What is a grant? My definition is simple - A grant is an opportunity. As grant professionals, our clients fight the endless battle of fiscal responsibility vs. the immense desire to fill unmet needs in their communities. No matter who is president, what party controls congress, or what budget gets approved, reimbursement for services and funding for the most at-risk citizens of this country have never been sufficiently funded. Grants are an opportunity for non-profits and government agencies to obtain the funding they need to reach their goals and measurably impact the target sector they serve. According to Wikipedia, grants are “non-repayable funds or products disbursed or given by one party (grant makers), often a government department, corporation, foundation or trust, to a recipient, often (but not always) a nonprofit entity, educational institution, business or an individual”. This, too, is accurate.
Of the 1.4 trillion dollars in government funding in federal fiscal year 2020, the budget includes almost $185 billion in domestic discretionary spending which means that these dollars will be available in competitive grant solicitations. In addition to government grants, in 2018- the latest totals we have to date- giving by foundations was $75.86 billion and giving by corporations totaled $20.05 billion. Grantmakers want results and they demand accountability, as they should. The Office of Management and Budget utilizes the “Uniform Guidance” which contains requirements, cost principles, and audit requirements for federal awards. Foundations and corporations are typically less stringent but certainly have grant guidelines, allowable and non-allowable budgetary expenditures, and marketing requirements to abide by. Once awarded a grant, the authorized signatory must sign an agreement to these terms in order to get the funding.
As good stewards of grant awards, the one constant in all we do as grant professionals is to follow our Grant Professional Association (GPA) Code of Ethics. These ethical and professional standards are embedded in the lifecycle of the grant process through pre-award, award, post-award, and close out. Before the time a “Request for Proposal” (RFP) is released for a funding opportunity that aligns with an agency’s mission and strategic plan, grant professionals are diligently gathering research and data on their communities, agencies, staff and board of the agency, programmatic outcomes, and policies and procedures. They are meeting with decision makers to determine the priorities of the agency and the best approach, practices, and policies to meet the agency goals. After all, grants are competitive and the timetable from release of the RFP to submission is often less than 60 days, although the notice of an award can take up to one full year.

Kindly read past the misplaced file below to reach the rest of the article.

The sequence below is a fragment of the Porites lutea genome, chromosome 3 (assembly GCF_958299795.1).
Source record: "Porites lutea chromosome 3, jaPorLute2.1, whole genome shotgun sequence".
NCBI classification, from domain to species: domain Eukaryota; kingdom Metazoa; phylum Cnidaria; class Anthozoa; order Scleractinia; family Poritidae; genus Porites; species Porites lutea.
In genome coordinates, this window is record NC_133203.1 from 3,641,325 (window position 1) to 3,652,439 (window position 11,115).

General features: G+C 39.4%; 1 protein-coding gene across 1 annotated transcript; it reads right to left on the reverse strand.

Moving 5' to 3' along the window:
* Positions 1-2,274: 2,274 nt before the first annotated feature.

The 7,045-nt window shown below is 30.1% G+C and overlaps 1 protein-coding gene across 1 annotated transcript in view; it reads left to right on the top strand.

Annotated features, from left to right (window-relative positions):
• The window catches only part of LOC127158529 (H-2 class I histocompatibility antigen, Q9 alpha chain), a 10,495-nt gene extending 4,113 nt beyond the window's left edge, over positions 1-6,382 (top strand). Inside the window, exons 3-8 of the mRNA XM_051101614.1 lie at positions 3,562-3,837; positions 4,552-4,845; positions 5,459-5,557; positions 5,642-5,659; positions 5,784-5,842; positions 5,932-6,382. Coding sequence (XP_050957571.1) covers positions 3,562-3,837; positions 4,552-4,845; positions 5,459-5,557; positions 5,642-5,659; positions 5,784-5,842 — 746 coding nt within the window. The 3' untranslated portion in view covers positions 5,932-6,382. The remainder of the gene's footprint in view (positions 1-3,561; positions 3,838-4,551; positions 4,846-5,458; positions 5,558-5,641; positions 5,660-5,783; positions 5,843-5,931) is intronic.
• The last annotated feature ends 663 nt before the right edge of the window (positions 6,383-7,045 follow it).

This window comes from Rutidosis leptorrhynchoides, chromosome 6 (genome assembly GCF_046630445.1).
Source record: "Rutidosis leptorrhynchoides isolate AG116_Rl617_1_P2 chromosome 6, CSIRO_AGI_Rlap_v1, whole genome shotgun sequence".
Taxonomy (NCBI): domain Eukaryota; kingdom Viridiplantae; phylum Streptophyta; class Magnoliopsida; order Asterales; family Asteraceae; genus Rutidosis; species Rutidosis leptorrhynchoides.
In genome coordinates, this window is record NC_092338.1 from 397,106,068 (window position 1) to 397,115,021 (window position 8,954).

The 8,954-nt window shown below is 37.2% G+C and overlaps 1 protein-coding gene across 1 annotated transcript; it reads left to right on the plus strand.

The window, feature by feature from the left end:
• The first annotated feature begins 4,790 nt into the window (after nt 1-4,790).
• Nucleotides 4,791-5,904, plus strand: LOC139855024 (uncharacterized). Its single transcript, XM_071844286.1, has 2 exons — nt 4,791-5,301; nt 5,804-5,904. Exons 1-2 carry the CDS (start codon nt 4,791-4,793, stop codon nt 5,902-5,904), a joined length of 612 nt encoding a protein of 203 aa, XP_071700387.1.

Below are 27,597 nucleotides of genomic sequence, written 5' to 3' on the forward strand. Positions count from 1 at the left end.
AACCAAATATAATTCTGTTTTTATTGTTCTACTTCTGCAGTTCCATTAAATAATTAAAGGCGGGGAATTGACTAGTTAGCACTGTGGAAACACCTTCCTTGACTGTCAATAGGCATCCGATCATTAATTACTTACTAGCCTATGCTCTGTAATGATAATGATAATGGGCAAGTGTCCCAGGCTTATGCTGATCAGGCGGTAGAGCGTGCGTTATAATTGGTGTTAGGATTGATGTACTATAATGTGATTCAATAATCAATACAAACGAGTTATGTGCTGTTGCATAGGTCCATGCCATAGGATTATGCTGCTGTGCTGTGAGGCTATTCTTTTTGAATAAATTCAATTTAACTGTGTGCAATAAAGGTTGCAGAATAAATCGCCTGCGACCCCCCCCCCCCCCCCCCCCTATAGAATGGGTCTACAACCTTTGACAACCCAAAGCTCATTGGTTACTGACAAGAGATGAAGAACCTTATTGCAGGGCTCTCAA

Grants are time sensitive, specific, and unique - outline, page limits, font size and type, scoring rubric, narrative and attachments are almost always different. This is why grant professionals who continually stay up to date on the trends of funders, who have the skills of grantsmanship and who abide by the GPA Code of Ethics can be great resources for any agency or organization applying for grants of any size, from any grant maker. The opportunities are not endless nor are they always the right fit, so be strategic and embrace them – the need is certainly there!
Author: Cyndi MacKenzie, Grant Professional Certified, has won over $30 million in resources with her clients. With 17 years in the field, Cyndi offers ethical services to non-profits of all sizes including prospect research, board development, strategic planning development, grant writing and management, budget creation and post-award consultation. As a Grant Professional Approved Trainer, Cyndi provides webinar, in-person and customized training on topics ranging from grant readiness to uniform guidance compliance. Cyndi is a Grant News contributing author and Co-Chair of the GPA Ethics Committee. She has offices in FL and ME.
 Giving USA 2019: The Annual Report on Philanthropy for the Year 2018.